The man-child at Mach 2

 
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Vadimmmus—Getty Images

Top Gun: Maverick is approaching a cinema near you at super-sonic speeds (even if these speeds have been slowed by COVID-19). While the film was originally scheduled for a November release, the Delta variant caused some unfortunate delays—slowballing the release of what promises to be a high-octane adventure. Thankfully, the film is unlikely to be delayed once more. With a release date of May 22nd, 2022, Paramount Pictures and director Joseph Kosinski are ready and waiting to provide the long awaited sequel and the return of the titular Top Gun, Maverick. But beyond the return of the fast plans and spectacular stunts Maverick is also poised to bring back affirmations of a personality type that used to be considered a problem. Thirty years on, the hero of the original film returns with fewer chips on his shoulder. The question is, will this older top gun inspire his masculine audience to take up adult responsibility, or simply feel more justified in pursuing their personal “need for speed”?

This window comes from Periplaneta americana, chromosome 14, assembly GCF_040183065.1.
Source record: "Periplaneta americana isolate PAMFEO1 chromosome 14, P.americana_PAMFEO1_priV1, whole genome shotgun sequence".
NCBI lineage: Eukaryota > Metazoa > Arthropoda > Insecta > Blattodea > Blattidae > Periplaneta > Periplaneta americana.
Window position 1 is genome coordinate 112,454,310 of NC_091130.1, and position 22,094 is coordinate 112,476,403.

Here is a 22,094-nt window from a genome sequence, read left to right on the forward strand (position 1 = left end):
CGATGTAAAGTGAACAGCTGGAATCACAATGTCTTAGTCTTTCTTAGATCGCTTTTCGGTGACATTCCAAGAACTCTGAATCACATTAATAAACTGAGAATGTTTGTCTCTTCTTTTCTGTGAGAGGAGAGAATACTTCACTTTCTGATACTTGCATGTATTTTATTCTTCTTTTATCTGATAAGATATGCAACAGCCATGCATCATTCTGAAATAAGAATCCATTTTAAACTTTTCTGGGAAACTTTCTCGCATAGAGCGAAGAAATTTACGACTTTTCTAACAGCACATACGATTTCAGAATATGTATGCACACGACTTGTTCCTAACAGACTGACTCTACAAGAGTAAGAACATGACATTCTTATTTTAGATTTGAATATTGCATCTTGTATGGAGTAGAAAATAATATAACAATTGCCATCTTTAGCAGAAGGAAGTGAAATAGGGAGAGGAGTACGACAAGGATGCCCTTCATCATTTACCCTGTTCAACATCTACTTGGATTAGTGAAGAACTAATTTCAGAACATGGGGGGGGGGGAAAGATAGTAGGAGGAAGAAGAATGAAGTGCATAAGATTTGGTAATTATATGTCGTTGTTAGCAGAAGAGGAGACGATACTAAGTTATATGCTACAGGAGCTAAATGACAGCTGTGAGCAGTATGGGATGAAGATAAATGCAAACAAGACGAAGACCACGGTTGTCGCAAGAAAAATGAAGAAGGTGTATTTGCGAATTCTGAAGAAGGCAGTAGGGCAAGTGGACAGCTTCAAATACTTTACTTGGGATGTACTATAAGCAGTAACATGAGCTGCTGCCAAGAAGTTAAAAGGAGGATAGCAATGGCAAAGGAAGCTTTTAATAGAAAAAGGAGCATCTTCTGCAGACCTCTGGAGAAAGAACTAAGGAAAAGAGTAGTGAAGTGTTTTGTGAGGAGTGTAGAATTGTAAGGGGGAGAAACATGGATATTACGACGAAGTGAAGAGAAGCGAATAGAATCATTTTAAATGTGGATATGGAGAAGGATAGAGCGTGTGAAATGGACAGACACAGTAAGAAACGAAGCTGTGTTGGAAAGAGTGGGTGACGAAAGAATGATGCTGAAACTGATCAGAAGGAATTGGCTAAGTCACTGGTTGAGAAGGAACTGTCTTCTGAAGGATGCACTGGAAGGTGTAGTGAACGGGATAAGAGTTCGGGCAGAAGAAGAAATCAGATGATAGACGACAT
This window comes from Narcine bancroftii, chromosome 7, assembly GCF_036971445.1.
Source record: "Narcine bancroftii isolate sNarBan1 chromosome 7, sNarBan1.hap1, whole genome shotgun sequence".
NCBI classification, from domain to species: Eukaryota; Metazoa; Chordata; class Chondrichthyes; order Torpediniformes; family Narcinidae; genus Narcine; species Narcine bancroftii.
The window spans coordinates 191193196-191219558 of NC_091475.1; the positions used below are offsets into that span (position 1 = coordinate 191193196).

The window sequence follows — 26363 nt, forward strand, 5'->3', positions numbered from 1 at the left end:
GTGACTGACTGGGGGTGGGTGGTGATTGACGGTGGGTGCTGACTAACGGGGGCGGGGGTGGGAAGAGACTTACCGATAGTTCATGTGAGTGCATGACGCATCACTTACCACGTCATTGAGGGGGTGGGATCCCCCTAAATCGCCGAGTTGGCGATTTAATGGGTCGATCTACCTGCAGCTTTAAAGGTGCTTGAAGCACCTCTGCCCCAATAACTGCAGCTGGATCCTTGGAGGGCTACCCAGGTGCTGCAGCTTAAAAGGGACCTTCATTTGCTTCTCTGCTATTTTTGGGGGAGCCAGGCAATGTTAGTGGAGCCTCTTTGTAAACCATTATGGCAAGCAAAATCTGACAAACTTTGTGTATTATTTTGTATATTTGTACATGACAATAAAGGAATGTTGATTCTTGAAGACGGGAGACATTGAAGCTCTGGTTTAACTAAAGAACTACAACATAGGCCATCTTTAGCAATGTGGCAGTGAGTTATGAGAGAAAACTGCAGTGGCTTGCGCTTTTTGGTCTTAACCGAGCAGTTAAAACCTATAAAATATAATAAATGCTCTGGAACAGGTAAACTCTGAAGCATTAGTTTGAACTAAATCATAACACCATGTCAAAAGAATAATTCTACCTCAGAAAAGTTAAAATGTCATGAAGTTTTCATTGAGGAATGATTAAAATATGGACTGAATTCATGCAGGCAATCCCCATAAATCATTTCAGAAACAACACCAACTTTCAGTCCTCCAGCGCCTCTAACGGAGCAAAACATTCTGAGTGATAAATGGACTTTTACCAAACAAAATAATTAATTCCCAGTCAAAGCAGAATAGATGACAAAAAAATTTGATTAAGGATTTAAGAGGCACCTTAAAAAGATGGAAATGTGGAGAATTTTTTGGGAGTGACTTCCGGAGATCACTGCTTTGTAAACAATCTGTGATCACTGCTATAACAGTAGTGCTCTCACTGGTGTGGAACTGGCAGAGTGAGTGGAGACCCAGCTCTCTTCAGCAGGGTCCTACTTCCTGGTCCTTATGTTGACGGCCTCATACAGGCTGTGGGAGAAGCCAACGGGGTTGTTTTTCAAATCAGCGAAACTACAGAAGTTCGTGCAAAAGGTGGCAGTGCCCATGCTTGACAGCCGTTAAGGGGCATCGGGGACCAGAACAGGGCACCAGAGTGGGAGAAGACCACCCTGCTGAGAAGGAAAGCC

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Top Gun Mverick Media Pack

It’s impossible to consider the return of Maverick without taking a moment to reflect on the original Top Gun. As an artistic enterprise, it garnered Academy, Golden Globe, Golden Screen and Grammy awards for its soundtrack—who could forget Kenny Loggins’ “Danger Zone”? As a commercial venture, it robbed the box office, repaying a production budget of $US15 million with $US356 million in ticket sales. But it will probably be best remembered for its cultural contributions. Top Gun convinced a generation that fighter pilots could fly canopy-to-canopy, upside down. It cemented mirrored Aviator sunglasses and patched leather jackets as fashion statements. And oh, so many of its lines have become quips we trade to this day:

“Your ego is writing cheques your body can’t cash.”